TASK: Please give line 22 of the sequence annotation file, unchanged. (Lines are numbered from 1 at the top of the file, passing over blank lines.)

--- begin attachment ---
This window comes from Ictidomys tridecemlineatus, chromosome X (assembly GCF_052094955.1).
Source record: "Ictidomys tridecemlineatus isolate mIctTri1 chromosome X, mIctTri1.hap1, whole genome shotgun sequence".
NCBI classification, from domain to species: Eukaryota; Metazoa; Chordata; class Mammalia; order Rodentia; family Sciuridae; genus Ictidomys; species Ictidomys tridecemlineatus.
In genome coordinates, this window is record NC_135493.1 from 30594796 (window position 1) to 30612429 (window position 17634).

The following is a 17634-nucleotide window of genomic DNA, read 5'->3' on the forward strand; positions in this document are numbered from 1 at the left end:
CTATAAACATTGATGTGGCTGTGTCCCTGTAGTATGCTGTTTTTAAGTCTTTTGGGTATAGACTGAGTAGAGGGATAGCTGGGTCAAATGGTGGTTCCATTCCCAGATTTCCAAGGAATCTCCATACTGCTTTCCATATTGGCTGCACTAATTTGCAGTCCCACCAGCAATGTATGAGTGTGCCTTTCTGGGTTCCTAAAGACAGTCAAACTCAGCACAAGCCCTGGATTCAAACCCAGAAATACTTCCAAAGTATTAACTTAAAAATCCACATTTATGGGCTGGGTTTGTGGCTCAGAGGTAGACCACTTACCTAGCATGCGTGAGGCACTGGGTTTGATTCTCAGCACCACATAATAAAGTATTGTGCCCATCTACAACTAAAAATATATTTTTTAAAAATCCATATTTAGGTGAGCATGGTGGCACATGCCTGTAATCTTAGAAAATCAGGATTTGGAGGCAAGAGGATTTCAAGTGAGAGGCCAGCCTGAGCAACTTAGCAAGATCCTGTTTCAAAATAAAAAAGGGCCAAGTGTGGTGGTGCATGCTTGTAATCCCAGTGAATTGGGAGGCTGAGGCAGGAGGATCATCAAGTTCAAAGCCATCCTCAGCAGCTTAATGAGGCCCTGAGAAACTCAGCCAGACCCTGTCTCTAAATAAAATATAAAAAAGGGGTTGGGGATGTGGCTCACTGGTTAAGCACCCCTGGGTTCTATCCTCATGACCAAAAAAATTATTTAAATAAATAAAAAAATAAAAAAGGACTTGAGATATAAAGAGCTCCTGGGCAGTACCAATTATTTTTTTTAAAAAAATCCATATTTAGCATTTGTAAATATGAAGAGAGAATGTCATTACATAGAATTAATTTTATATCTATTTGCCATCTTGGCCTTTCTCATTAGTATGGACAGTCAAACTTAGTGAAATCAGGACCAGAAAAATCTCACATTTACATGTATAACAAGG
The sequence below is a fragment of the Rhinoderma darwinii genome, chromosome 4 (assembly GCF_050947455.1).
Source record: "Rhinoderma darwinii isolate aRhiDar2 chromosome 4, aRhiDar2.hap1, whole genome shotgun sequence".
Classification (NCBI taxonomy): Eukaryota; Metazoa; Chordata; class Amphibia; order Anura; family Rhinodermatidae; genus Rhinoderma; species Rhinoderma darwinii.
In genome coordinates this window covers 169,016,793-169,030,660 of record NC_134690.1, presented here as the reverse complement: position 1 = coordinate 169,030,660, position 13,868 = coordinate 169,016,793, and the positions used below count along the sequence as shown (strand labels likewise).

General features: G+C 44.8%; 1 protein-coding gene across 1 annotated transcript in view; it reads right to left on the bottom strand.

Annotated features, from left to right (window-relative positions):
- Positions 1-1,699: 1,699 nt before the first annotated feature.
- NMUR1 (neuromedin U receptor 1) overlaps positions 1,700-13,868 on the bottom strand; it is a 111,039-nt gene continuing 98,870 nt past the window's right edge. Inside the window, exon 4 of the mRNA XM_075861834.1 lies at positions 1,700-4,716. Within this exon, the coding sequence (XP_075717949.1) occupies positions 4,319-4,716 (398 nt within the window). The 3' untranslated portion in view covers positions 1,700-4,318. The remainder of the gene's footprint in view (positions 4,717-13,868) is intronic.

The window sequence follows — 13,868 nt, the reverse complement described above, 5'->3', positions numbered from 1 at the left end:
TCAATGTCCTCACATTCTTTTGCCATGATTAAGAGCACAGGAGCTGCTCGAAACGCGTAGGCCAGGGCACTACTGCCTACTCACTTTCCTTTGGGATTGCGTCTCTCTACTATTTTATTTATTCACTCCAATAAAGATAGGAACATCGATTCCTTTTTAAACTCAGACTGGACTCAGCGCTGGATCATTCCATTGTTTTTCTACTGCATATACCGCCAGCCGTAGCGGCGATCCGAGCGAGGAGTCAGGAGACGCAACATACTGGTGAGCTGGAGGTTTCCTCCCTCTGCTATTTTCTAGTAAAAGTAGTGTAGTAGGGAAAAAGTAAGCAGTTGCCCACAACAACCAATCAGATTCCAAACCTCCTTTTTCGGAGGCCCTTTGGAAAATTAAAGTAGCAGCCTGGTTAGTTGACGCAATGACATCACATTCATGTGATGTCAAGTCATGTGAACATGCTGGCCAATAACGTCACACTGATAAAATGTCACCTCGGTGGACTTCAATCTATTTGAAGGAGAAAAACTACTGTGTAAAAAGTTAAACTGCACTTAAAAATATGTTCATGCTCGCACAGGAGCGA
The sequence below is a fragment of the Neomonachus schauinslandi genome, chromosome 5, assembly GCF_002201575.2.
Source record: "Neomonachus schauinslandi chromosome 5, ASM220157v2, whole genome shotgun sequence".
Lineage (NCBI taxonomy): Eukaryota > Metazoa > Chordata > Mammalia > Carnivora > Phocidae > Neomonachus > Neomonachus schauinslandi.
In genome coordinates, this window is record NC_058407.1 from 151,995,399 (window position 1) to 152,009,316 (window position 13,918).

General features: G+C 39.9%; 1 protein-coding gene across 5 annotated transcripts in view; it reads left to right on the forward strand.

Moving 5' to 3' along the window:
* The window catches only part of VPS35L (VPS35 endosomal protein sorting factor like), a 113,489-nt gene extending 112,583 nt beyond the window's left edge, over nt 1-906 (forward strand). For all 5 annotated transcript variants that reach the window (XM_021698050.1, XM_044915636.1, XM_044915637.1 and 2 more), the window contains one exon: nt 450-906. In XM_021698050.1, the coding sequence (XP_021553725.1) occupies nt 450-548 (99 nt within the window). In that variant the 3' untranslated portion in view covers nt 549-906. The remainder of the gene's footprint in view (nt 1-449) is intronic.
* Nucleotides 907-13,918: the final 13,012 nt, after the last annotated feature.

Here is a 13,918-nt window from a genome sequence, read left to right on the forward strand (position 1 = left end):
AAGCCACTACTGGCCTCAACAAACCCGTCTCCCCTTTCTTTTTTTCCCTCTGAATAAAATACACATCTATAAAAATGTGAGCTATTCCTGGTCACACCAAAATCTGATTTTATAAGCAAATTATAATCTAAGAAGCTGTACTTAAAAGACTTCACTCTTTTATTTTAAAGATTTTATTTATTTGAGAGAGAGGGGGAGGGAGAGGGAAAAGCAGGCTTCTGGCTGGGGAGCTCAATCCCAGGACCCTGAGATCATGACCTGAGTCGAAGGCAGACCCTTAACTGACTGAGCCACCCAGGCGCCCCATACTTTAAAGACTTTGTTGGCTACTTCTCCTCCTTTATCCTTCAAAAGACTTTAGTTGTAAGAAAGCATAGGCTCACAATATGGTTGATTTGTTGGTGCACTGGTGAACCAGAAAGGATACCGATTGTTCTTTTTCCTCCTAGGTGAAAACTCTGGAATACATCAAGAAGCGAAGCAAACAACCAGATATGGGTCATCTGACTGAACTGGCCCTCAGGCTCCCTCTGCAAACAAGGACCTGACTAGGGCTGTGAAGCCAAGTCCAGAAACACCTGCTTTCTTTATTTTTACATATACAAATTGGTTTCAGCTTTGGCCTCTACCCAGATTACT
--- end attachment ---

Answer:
Moving 5' to 3' along the window: